The Value of Emotional Intelligence

Mar 11, 2020

Eric Schulz is a strategist and business coach for healthcare organizations throughout the western United States.

He can be reached at

Smarts. Know-how. Brains. These are the attributes we typically expect in our leaders. We look for leaders that can think their way out of difficult situations or invent new ways of doing things. They are the ones who will get things done. We call these leaders intelligent. However, we can see that there are “leaders,” and then there are “leaders of people.” The phrase “leader of people” gets used a lot in sports when describing an athlete or coach who connects with those around them in an emotional way. This allows them to lead their team to greatness. It’s interesting that we even have the phrase, but it makes a profound point. Not every leader connects in this way.

Emotions in sports, politics, or business may seem out of place. However, emotional self-control and social awareness of others’ emotions, described by author and social scientist Daniel Goleman’s “emotional intelligence”, are critical components to effective leadership. Emotional intelligence is one crucial difference between good and great leaders.

Webster’s Dictionary clarifies on Goleman’s description by succinctly defining emotional intelligence as:

“The capacity to be aware of, control, and express one’s emotions, and to handle interpersonal relationships judiciously and empathetically.”

Looking closely, Webster’s definition of emotional intelligence has two parts. The first is internal, relating to how we interact with our own emotions. The second is external, referring to how we interact with others’ emotions. Goleman’s work on the topic of emotional intelligence indicates that both parts are necessary to increase a leader’s success.

Internal Focus

I recently consulted with a leader, who we name Jerry, who was not just extremely intelligent; he exhibited exceptional emotional intelligence. This quality allows Jerry to interact genuinely with his employees, partners, and vendors. In particular, he remains calm despite a frenzy of input all around him. Even as his shareholders and employees demand more and more, Jerry exudes confidence. In our last meeting, Jerry was very reflective of his leadership. He admitted that below the calm surface there are many emotions at play. He feels disappointed when employees let him down, and he feels joy when they exceed his expectations. There is anxiety when his business struggles and delight when it succeeds. The emotions are all there. The key is his awareness of these emotions and his ability to control them in his interactions with others.

As a result of the internal emotional control, shareholders appreciate his steady hand, and Jerry’s employees benefit from his calm confidence. Jerry stated that his awareness and control of his emotions allow him greater clarity and creativity. Jerry’s keen emotional intelligence is not merely additive to his traditional intelligence. It is synergistic. Together his traditional and emotional intelligence has allowed him to turnaround multiple businesses and brought exponential growth to others. He’s the kind of leader every company wants.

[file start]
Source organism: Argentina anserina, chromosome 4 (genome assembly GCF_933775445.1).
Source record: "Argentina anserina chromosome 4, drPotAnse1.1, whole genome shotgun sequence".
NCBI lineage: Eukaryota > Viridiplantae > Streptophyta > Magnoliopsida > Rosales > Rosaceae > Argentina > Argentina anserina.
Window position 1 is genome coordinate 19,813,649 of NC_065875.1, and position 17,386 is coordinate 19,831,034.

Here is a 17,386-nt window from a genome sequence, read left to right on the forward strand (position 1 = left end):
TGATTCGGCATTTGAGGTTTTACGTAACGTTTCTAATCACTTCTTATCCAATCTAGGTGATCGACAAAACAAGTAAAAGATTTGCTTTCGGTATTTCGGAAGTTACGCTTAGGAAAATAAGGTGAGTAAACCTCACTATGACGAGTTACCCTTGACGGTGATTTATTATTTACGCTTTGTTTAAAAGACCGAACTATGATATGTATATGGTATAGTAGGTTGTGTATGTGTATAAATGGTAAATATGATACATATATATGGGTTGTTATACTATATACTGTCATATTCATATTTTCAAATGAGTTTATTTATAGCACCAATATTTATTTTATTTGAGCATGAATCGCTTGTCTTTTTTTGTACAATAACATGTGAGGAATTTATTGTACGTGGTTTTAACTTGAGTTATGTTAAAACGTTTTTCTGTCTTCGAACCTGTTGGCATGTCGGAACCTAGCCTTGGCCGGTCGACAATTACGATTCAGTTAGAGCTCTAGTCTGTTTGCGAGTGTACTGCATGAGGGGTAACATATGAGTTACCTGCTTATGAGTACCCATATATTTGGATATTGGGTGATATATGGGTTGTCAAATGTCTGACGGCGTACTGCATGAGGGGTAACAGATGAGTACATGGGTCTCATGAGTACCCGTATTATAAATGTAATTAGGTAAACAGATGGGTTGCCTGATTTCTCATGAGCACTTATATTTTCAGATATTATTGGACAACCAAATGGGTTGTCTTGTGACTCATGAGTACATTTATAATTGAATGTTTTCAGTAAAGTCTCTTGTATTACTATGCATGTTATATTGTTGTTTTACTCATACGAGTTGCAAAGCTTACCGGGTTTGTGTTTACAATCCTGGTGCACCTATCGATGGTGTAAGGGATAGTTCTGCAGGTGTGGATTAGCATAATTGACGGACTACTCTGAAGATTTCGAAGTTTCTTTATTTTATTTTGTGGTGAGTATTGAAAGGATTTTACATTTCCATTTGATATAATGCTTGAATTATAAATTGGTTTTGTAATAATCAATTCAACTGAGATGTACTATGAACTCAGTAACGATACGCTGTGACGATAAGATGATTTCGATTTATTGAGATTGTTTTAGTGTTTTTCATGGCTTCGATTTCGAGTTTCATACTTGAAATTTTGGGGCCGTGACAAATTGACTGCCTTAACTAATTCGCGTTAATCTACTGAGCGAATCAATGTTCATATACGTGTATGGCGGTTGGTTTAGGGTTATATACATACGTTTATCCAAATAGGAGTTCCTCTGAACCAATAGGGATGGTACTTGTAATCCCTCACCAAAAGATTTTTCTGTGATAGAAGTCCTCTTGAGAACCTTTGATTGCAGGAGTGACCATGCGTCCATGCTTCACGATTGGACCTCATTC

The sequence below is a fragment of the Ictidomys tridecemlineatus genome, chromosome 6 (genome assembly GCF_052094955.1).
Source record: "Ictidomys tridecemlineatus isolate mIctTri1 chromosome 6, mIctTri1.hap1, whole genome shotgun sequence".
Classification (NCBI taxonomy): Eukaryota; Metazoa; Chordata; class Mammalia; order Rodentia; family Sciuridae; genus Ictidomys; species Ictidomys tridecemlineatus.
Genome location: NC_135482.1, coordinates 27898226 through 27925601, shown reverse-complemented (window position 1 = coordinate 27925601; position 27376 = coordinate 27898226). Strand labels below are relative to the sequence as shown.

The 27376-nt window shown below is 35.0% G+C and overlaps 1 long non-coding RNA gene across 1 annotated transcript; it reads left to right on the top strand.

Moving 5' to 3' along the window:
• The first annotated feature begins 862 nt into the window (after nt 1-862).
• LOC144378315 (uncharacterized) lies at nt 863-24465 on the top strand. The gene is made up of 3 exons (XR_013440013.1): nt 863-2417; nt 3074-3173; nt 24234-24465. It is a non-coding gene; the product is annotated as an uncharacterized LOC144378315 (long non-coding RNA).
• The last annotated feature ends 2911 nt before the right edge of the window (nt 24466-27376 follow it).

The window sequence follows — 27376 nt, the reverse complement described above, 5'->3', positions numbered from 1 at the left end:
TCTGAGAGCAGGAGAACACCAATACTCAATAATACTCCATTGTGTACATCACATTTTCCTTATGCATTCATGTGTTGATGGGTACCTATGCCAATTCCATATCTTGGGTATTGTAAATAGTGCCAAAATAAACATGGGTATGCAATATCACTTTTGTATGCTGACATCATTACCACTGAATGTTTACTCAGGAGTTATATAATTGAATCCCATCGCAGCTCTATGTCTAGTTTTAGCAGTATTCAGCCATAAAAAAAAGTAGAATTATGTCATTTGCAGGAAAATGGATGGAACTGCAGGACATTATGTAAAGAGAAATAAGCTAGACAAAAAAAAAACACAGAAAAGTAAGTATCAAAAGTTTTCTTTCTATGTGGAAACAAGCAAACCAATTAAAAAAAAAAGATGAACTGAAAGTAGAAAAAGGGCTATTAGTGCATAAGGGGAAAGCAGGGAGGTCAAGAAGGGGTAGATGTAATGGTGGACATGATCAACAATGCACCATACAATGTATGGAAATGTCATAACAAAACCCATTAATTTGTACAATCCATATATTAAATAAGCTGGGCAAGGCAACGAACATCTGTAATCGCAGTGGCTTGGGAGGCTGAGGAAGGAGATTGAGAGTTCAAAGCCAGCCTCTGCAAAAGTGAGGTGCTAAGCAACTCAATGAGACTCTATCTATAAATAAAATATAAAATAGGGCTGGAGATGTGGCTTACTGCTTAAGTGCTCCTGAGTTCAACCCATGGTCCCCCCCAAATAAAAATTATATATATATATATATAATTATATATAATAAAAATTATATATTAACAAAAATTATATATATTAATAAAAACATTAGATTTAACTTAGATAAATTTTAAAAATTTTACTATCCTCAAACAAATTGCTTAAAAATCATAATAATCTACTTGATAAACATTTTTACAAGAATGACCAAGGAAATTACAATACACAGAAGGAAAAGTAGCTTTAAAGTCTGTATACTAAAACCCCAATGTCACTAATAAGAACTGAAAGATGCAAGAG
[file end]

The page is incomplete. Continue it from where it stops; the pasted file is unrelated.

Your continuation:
External Focus

Succession is an incredibly difficult process for any business. I have consulted with many organizations as they struggled to find a way forward when a leader is moving toward retirement. During the succession process, these businesses focus primarily on mitigating the impact of these retirements on their productivity and external relationships. These are the aspects they needed to focus on to protect their businesses’ thinking about the future. However, I am often consulting with them for one reason; they are not considering the emotions of the person retiring.

Retirement is more than a career choice; it changes how we think about ourselves and how we relate to those around us. We redefine ourselves. Many people, particularly those that have been successful in their careers, struggle to find that new definition. Retirement is a cliff that most of us will jump off without any clue what lurks below or if a parachute will open behind us.

As these businesses worked to find ways to fill the void left by the retiree, problems developed. There were repeated arguments, delayed decision making, and exasperated employees and partners. People began avoiding meetings, while others who were near retirement began to dread their future announcements.

Through my work with them, the remaining leaders became aware of the emotions of their retirees. Once aware, they were able to act empathetically toward them. The empathy laid the groundwork for smooth and successful succession planning. The arguments faded, and business got back on track. Succession planning exemplifies the need to be aware of others’ emotions and to act judiciously and empathetically. The businesses described above show that when acting without the second part of emotional intelligence, emotions get in the way of the desired outcome. A smooth succession becomes impossible. With increased emotional intelligence, their succession planning got back on track.

Putting It Together

Experience, skill, and other types of traditional intelligence are the bricks by which we build our businesses. Emotional intelligence is the mortar that holds those bricks together. Our favorite bosses, coaches, teachers, and leaders possess it. They use their emotional intelligence to instill loyalty, confidence, and stability in those around them, and their businesses, teams, and students benefit as a result.

When seemingly irrational problems develop in your business, assess your emotional intelligence. Are you providing a steady hand by controlling your emotional responses and acting empathetic to others? Increased emotional intelligence can be the catalyst for generating long-lasting solutions.

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